39. He then relays a story about a soldier who quite reasonably reminded Julius Caesar of a favor he did him, since the demands of Caesar's position had led him to forget the favor the lowly soldier had done him (Ben. 5.24.1-25.1). However, he claims that one should not apply this lesson to Tiberius, whose character was such that he would not have willingly offered a return (Ben. 5.25.2). Seneca then adds that one needs to be even more careful in requesting a return than in asking for a beneficium (Ben. 5.25.3). The very fact that he returns to qualify strong injunctions that he made previously underscores the sensitivity with which one must ask for a return.
41. Ben. 2.6.2, 2.10.4, 2.17.7, 7.22.1-3.
42. Cf. Arist. Rh. 2.23.8, 1398a24, Cic. REp. 1.21-5, Plut. Vit. Per. 35, M. Aur. Med. 11.25. Curd 2011, 1 asserts that philosophy itself began with Thales' successful prediction of an eclipse. Seneca is perhaps updating for the Principate these stories from Republican Rome and democratic Athens respectively through having Socrates disabuse a fearful autocrat. It would seem likely that Seneca insinuates a comparison between his efforts to educate Nero through philosophy and Socrates' speech eliminating the king's irrational terror.
43. This may explain why Seneca denounces allegory in book 1 (3.2-4.6) only to adopt allegorizing interpretation in book 4 (7.1-8.2). His denunciation of allegory must contain the implicit caveat that allegory, if properly deployed towards the moral edification of his audience rather than as an idle, overly intellectual activity, might be useful. The denunciation, itself a praeteritio, would seem to foreground the allegorical dimensions of his writing (i.e., its propensity to convey non-literal meanings). Not all scholars have observed that Seneca denounces, but subsequently adopts, allegorical interpretation in N.Q. 2.45 (Batinski 1993, Ramelli and Luccetta 2004, 329-36, Ramelli 2011, 341). In a work deeply preoccupied with "other-meanings," is it any surprise that Seneca's denunciation of allegory itself carries with it an implied message?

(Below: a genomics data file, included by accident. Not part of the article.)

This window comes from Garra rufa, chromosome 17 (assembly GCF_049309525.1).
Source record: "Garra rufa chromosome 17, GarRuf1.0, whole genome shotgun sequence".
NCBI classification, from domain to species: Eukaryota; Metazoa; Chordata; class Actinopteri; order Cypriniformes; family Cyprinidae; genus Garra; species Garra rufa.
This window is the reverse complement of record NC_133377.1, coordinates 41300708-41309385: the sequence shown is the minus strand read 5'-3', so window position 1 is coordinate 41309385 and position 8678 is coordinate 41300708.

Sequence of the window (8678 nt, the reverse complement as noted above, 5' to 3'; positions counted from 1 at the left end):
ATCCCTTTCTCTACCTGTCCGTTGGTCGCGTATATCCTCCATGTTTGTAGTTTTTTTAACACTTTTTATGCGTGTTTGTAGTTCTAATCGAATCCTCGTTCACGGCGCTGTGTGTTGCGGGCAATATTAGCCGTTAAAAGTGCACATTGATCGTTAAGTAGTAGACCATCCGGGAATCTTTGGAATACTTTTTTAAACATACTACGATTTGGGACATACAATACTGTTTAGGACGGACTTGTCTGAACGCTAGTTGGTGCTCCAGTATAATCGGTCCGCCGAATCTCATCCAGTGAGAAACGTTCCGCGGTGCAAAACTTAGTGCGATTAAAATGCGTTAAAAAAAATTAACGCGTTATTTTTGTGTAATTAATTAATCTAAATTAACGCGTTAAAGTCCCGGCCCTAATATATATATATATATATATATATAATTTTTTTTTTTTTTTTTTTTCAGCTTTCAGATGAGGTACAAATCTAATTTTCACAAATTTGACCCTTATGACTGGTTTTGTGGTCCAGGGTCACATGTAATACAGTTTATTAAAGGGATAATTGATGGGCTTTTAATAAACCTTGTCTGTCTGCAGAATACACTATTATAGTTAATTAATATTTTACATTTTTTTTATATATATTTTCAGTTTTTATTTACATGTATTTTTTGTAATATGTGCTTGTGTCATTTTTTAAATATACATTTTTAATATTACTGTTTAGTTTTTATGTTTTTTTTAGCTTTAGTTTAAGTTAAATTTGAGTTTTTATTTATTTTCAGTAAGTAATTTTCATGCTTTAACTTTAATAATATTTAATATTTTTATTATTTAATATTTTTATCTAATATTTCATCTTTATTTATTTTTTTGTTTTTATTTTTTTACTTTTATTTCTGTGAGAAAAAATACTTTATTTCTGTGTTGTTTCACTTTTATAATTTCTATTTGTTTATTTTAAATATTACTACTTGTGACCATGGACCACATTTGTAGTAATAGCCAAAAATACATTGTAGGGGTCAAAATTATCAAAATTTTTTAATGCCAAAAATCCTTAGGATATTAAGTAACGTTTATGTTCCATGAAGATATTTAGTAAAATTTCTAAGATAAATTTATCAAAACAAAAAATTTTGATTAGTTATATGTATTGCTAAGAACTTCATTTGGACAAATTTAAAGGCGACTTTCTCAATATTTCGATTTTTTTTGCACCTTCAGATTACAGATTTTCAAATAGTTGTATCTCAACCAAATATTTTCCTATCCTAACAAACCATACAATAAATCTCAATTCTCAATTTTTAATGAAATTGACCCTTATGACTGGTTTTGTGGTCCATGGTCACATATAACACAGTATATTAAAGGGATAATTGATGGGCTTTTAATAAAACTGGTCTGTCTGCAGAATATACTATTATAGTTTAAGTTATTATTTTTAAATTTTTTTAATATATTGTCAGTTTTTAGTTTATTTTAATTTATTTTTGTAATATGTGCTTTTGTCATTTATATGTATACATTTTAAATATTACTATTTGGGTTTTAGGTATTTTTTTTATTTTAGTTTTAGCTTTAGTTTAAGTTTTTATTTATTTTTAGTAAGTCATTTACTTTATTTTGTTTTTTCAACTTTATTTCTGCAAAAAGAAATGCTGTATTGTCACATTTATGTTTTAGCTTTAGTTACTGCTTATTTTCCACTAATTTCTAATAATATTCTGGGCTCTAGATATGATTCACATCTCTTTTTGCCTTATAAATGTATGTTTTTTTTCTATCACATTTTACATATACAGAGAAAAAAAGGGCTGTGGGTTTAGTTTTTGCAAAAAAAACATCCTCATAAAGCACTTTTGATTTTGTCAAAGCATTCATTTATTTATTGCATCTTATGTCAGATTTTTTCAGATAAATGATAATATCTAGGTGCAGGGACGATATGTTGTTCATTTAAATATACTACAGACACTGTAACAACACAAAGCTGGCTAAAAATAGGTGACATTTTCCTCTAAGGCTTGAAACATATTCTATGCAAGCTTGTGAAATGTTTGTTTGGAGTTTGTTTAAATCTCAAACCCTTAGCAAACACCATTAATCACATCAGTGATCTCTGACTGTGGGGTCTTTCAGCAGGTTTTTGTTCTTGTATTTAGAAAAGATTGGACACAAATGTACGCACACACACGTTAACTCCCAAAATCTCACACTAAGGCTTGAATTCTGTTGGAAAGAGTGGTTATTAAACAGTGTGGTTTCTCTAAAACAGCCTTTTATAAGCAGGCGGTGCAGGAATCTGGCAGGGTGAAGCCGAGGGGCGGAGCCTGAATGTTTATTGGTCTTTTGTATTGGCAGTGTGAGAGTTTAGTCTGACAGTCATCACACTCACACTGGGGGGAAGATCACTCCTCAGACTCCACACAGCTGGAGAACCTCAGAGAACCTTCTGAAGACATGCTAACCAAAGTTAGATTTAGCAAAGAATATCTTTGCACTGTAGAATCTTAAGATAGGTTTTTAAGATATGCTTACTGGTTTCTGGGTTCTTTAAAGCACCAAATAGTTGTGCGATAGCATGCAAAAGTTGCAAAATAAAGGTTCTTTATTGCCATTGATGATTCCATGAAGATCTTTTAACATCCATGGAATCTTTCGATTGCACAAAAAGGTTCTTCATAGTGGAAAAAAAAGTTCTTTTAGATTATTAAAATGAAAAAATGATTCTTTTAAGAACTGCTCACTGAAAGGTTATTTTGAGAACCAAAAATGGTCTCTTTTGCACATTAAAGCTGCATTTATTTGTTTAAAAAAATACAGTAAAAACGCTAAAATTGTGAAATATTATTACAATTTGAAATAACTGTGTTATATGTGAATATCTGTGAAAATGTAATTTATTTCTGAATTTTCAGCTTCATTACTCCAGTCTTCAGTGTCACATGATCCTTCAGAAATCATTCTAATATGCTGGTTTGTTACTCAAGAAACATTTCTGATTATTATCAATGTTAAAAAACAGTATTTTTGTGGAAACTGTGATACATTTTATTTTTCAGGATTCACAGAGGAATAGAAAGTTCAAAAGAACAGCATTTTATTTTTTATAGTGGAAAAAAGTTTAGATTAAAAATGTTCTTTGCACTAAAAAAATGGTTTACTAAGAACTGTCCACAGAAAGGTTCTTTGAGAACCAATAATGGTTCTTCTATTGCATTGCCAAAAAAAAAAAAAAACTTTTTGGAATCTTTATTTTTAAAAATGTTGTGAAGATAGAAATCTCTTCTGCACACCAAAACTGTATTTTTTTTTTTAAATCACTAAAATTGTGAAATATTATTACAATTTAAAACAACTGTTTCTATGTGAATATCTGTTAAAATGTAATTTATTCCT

44. I would like to express my gratitude to Anthony Boyle and the late Thomas Habinek for their advice on an early draft of this article. I would also like to thank the audience members who offered feedback on presentations of this material at the University of Southern California in 2015, the University of Michigan in 2018, and the Annual Meeting of the Society for Classical Studies in San Diego in 2019. I would like to thank Marilyn Mallory for her research assistance. The University of Southern California supported this project through a Provost Fellowship, an Oakley Endowed Fellowship, and the Dissertation Completion Fellowship. I am grateful to the editors and the anonymous referee of AJP for their helpful suggestions.